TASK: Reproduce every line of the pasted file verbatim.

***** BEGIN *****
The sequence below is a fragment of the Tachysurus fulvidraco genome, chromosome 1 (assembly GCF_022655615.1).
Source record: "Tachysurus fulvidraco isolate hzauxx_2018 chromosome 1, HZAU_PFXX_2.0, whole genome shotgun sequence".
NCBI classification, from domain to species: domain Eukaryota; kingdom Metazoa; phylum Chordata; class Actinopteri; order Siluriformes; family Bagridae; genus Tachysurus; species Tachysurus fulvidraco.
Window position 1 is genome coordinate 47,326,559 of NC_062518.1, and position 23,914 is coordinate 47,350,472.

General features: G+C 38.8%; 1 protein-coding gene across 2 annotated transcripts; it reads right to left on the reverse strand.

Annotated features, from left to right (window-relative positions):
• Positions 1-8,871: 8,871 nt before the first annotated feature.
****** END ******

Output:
The sequence below is a fragment of the Tachysurus fulvidraco genome, chromosome 1 (assembly GCF_022655615.1).
Source record: "Tachysurus fulvidraco isolate hzauxx_2018 chromosome 1, HZAU_PFXX_2.0, whole genome shotgun sequence".
NCBI classification, from domain to species: domain Eukaryota; kingdom Metazoa; phylum Chordata; class Actinopteri; order Siluriformes; family Bagridae; genus Tachysurus; species Tachysurus fulvidraco.
Window position 1 is genome coordinate 47,326,559 of NC_062518.1, and position 23,914 is coordinate 47,350,472.

General features: G+C 38.8%; 1 protein-coding gene across 2 annotated transcripts; it reads right to left on the reverse strand.

Annotated features, from left to right (window-relative positions):
• Positions 1-8,871: 8,871 nt before the first annotated feature.